LDH cytotoxicity assay.
3T3-L1 adipocytes and L6 myotubes were cultured in 24-well plates. After berberine treatment for 24 h in serum-free DMEM supplemented with 0.25% BSA, lactate dehydragenase (LDH) concentration in the medium was detected with the LDH-Cytotoxicity Assay Kit II (BioVision, Mountain View, CA).
Oxygen consumption was performed in BD Oxygen Biosensor Systems (BD Biosciences, Bedford, MA). After differentiation, the 3T3-L1 adipocytes or L6 myotubes were trypsinized and plated to a plate embedded with an oxygen-sensitive dye in DMEM culture medium supplemented with 10% FBS. After 6 h, berberine and/or insulin (final concentration 100 nmol/l) was added to the medium. Fluorescence reading was taken at different times. The units of oxygen consumption were normalized relative fluorescence units (NRFU), which were obtained by dividing the fluorescence values of cells by the value of the blank wells.
Adenine nucleotide contents assay.
3T3-L1 adipocytes and L6 myotubes were cultured in six-well plates. They were treated with 5 μmol/l berberine for 0.5 or 16 h in serum-free medium with 0.25% BSA. Then ATP and AMP contents of the cells were measured using high-performance liquid chromatography (HPLC) as described by Wynants et al. (17). In brief, the cells were lysed in 0.6 N HClO4 and neutralized with 1 N KHCO3. HPLC analysis was developed on an HPLC system (Waters Delta 600, Waters, Milford, MA) consisting of a solvent delivery pump unit (Waters 600), an autosampler (Waters 717 Plus), and a UV-Vis diode array detector (Waters 2996 Photodiode Array Detector, 190–800 nm). The system was computer controlled and analyzed with the Empower software system (Waters Delta 600). Separation was carried out using an Atlantis T3 column (5.0 μm, 4.6 × 150 mm ID; Waters) with guard column (4.6 × 20 mm ID; Waters). The mobile phase consisted of an aqueous buffer containing 0.15 M phosphoric acid (10 ml of 85% H3PO4/liter) adjusted to pH 6.00 with ammonium hydroxide (∼8 ml; A) and a mixture of acetonitrile and methanol (50:50, vol/vol; B). The optimal mobile phase was set as below: 0–5 min, 100% A; 5–25 min, gradient to A/B = 90:10; the flow rate was set as 0.7 ml/min, and the wavelength was set at 259 nm. ATP and AMP appeared at 9.6 and 18.1 min, respectively.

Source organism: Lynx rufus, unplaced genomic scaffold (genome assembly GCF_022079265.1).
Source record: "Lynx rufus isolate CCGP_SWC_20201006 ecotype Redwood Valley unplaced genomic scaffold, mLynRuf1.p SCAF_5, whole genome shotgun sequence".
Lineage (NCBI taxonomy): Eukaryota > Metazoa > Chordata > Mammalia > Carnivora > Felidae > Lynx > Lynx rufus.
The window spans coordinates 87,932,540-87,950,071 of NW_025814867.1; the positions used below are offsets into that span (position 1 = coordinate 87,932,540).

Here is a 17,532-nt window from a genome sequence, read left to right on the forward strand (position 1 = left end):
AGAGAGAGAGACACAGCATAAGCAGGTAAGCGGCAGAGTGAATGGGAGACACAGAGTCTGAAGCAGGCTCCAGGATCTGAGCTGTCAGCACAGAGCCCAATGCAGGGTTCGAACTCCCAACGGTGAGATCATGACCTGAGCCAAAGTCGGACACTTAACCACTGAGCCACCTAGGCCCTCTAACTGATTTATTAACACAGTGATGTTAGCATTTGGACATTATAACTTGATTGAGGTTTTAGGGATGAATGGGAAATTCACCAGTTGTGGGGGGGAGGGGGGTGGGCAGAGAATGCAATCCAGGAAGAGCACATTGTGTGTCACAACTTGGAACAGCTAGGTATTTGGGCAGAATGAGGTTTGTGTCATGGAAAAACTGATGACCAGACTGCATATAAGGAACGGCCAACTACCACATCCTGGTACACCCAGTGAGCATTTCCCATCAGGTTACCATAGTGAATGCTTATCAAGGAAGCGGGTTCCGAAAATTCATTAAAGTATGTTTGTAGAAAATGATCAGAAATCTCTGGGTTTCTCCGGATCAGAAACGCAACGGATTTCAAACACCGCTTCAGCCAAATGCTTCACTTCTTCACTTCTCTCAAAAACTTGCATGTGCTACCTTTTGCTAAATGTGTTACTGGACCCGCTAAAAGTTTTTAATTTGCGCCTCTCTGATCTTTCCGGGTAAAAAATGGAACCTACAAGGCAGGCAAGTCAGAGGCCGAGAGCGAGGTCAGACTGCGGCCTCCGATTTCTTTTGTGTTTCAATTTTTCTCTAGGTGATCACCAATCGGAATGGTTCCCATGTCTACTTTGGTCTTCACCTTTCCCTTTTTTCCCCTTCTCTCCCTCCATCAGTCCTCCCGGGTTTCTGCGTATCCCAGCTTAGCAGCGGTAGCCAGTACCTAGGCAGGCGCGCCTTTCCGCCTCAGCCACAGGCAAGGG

The cells were cultured in a 24-well plate and treated with berberine and/or insulin in serum-free DMEM supplemented with 0.25% BSA. The lactate concentration in the medium was detected with a lactate assay kit from Biomedical Research Service Center, University of Buffalo (Buffalo, NY).
Data are presented as means ± SE. All experiments in cells were performed at least in triplicate. When a single comparison was performed, the significance of the differences between means was analyzed by Student’s t-test. When multiple comparisons were performed, the significance was analyzed by one-way ANOVA (SPSS 12.0). When a significant effect was found, differences between means were determined by Fisher’s least significant difference post hoc test. The P level was set at 0.05.
Berberine improved insulin sensitivity in dietary obese rats.
In this study, dietary obese rats were used as an animal model of insulin resistance. At 6 mo on the HFD, blood glucose was significantly elevated in the Wistar rats in fasting and fed conditions. With 5-wk treatment by berberine, both fasting blood glucose (FBG) and postprandial blood glucose (PBG) were significantly reduced in the dietary obese rats (Fig. 1A). FBG was reduced from 5.74 to 5.39 mmol/l (P = 0.035). PBG was reduced from 10.4 to 7.6 mmol/l (P = 0.039), which is close to the normal glucose level. Fasting insulin level was decreased by 46% (P = 0.045; Fig. 1B). The insulin sensitivity was increased significantly by berberine, as indicated by a 48% reduction (P = 0.036; Fig. 1C) in HOMA-IR….